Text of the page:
Playing Chicken With Chicken
Why is antibiotic resistance in Campylobacter species on the rise – and how can we combat it?
Michael Schubert |
Credited with nearly one million cases of food poisoning each year in the United States alone (1), it’s no surprise that Campylobacter species are the major causes of foodborne gastroenteritis worldwide. Perhaps less well known is the fact that the species responsible for most human disease, C. jejuni and C. coli, are rapidly increasing their ability to resist antibiotics. This is a major problem: with Campylobacter contamination present on an estimated half of commercially available chickens (2), and over half of those bacteria resistant to common drugs like ciprofloxacin and nalidixic acid, it’s becoming more and more difficult to treat cases of campylobacteriosis.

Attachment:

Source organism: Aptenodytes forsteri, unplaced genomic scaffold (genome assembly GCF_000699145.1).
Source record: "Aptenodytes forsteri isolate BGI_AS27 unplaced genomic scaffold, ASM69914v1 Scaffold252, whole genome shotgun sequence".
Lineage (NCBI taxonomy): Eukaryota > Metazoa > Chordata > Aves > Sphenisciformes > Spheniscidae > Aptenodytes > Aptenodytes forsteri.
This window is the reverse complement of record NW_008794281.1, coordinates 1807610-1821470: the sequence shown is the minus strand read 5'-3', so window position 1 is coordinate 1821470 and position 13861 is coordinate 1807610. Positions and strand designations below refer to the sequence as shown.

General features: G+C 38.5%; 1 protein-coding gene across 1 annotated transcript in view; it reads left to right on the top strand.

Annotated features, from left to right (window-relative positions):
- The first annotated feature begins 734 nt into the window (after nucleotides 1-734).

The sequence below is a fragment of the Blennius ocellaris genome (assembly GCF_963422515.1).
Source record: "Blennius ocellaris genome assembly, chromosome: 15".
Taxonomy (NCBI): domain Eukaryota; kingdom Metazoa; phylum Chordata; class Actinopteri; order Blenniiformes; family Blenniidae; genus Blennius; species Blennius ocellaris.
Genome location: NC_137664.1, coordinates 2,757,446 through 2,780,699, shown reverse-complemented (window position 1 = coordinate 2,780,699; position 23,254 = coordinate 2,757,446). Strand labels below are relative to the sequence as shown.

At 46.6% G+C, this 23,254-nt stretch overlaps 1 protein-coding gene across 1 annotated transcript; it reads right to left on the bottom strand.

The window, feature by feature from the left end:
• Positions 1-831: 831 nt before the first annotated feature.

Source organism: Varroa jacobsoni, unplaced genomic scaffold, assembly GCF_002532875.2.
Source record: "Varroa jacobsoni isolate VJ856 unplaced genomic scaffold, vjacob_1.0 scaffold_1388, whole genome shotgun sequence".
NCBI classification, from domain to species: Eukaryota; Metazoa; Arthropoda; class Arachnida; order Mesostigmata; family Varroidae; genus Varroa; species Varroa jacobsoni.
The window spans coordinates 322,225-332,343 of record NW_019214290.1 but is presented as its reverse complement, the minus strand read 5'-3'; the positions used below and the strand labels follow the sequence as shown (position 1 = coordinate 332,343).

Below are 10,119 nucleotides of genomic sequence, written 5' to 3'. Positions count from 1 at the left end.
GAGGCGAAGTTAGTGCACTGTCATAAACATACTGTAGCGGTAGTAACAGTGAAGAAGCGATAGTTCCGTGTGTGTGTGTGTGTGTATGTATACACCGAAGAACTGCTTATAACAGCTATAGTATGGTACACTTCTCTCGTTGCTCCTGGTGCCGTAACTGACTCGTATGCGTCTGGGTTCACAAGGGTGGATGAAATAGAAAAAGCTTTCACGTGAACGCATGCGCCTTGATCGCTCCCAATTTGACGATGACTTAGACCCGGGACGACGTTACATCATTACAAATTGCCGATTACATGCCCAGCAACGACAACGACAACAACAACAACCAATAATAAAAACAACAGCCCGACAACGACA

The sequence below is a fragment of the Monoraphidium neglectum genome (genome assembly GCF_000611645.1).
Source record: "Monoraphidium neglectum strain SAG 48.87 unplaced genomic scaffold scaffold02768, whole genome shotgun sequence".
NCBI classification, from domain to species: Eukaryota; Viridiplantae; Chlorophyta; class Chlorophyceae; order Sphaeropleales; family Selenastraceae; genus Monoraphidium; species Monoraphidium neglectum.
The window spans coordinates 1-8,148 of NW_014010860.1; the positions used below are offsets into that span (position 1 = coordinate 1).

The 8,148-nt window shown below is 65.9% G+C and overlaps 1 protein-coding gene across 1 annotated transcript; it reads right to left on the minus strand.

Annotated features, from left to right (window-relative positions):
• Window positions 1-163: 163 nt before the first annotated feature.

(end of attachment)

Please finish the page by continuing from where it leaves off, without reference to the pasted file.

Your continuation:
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- NO Kaakoush et al., “Global epidemiology of Campylobacter infection”, Clin Microbiol Rev, 28, 687–720 (2015). PMID: 26062576.
- Food Standards Agency, “Year 2 of a UK-wide survey of campylobacter contamination on fresh chickens at retail (July 2015 to March 2016)”. Available at: bit.ly/208JCJO. Accessed October 15, 2016.
- M Davies, “Soaring levels of antibiotic resistance found in supermarket chickens” (2016). Available at: bit.ly/2d5OxgH. Accessed October 15, 2016.